The Republic of Chad is a landlocked country in Africa. It is sandwiched between Libya, Sudan, Central African Republic, Cameroon, Nigeria, and Niger. The country is named after Lake Chad, which is the largest wetland in the country. N'Djamena is the largest and capital city. There are over 200 ethnic and linguistic groups in the country, but Arabic and French are the official languages. France colonized Chad in1920 as part of French Equatorial Africa, but it gained independence in 1960. Soon after, a civil war erupted, followed by a series of coups. The Darfur Crisis in Sudan spilled into Chad, sending thousands of refugees across the border. Although the country claims to hold democratic elections, it is plagued by persistent political violence and civil wars that have resulted in abject poverty and corruption. The following are some interesting facts about Chad.
Grains, including sorghum, millet, and rice are the staple food of the country. Most people eat a dish that contains grains at least once a day. Boule, one of the most popular dishes in the country, is made from sorghum or millet and resembles porridge. Grains are a staple because most people engage in subsistence farming, and a large percentage of the country is arid or semi-arid.
The Sahara Desert covers northern Chad, which is about a third of the country's area. The Sahara is the world's largest hot desert and is sparsely populated. The Sahel belt, which stretches from Senegal in the West to Egypt in the east, covers the entire Central Region of Chad. This is the transition point where the desert meets the tropical climate of the South. Southern Chad experiences a tropical climate that supports farming and provides a conducive environment to settle and is, therefore, the most densely populated region of the country.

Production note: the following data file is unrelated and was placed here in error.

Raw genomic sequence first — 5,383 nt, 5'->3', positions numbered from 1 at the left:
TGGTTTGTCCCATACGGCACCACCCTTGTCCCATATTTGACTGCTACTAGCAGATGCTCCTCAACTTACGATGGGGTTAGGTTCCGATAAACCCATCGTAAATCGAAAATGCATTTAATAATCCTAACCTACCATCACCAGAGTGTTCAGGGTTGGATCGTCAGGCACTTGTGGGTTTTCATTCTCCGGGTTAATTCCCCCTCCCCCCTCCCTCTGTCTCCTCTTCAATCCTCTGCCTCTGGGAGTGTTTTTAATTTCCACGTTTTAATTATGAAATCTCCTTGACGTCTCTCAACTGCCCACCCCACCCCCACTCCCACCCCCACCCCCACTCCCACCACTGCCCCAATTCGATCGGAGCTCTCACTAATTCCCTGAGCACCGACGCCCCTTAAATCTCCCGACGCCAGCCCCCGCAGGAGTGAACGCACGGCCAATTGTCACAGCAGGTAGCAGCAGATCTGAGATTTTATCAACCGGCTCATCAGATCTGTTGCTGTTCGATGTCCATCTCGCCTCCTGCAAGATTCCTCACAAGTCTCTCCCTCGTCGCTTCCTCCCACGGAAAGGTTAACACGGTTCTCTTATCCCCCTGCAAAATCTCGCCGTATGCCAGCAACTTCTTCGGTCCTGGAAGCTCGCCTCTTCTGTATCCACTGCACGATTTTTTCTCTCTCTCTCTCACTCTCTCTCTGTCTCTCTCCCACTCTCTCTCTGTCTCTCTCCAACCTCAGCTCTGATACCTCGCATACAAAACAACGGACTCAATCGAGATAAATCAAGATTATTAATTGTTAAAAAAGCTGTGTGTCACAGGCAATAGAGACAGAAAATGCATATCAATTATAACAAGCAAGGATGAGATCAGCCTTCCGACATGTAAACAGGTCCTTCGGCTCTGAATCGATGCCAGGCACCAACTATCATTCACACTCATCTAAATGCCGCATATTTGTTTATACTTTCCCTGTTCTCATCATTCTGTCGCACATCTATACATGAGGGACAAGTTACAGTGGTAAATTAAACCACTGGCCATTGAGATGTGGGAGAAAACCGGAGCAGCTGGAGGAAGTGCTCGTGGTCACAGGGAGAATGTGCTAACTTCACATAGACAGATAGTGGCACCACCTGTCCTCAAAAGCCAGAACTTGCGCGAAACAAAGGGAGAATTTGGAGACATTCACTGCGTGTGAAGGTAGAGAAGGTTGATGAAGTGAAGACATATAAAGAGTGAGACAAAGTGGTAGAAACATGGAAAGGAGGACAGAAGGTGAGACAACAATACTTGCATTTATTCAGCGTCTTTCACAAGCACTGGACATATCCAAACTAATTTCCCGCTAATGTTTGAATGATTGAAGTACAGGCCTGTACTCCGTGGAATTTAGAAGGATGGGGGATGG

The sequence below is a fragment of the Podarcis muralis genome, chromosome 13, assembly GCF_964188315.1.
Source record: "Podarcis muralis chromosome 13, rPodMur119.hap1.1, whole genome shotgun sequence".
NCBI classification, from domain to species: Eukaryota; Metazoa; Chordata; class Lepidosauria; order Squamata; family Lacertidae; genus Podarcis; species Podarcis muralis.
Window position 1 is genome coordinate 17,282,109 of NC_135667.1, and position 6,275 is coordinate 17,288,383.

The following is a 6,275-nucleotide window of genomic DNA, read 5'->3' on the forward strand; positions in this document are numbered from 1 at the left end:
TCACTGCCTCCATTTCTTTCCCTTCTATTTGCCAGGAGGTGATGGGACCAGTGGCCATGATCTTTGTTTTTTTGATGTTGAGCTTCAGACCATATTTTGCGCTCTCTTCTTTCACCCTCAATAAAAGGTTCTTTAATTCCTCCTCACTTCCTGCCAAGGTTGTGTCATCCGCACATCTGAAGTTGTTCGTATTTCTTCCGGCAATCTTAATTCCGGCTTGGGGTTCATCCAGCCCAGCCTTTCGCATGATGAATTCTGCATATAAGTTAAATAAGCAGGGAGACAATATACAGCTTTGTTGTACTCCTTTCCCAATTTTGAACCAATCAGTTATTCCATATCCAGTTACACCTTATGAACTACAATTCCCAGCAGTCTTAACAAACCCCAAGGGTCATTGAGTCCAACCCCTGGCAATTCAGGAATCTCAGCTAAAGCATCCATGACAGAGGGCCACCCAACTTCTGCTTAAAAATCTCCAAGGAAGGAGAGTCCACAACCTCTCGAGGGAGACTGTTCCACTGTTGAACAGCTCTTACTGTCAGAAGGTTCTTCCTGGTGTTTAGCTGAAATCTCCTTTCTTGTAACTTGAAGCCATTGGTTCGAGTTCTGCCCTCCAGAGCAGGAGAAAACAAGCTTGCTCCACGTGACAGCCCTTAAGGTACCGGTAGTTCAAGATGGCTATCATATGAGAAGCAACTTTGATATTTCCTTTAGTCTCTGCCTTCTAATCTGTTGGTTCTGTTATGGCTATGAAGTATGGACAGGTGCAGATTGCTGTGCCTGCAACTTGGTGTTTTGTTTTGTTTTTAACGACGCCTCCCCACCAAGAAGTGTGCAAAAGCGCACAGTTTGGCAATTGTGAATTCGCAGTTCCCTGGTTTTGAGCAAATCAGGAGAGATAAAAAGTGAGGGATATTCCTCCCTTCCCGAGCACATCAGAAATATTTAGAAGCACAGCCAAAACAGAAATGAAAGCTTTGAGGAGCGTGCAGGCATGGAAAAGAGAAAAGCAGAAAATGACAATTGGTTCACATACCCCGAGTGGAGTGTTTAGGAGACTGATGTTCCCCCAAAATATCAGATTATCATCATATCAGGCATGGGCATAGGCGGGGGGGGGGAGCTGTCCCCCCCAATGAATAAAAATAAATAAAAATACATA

Chad is named after Lake Chad, which is the largest wetland in the country. The lake is of great importance to Chad, Nigeria, Cameroon, and Niger. It varies in size depending on the season, but on average, it has shrunk by 95% compared to the early 1960s. The native population called the region Chad, a name that was adopted by the Europeans to refer to the entire country. The lake is a remnant of the paleolake Mega-Chad, an inland sea that existed before 5000 BC and was larger than the Caspian Sea.
The national symbols of Chad are the lion and the goat. The goat represents the northern part of the country while the lion represents the South. The symbols are featured on the coat of arms where they stand on opposite sides, separated by a yellow and blue shield with a red sun rising above it. The national motto, Unité, Travail, Progrès, translates to Unity, Work, Progress.
Chad is culturally and linguistically diverse. It is known as the Babel tower of the modern world since it has more than 200 ethnic groups and more than 100 languages. Arabic and French are national languages, but a majority of the population speaks two or more languages.
The Tibesti Mountains are home to the Toubou tribe (mountain people) who engage in camel racing as a sport. Competitions are held occasionally to determine the village champions. Tourists from across the world visit the mountains purposely to participate in camel racing.
The kakaki is a musical instrument with a long metal trumpet that is used by the local population during traditional ceremonies. It signifies power, and whoever masters its rhythms commands respect in society. The kakaki is indigenous to the Hausa people who are also found in Nigeria, Burkina Faso, Ghana, Niger, and Benin.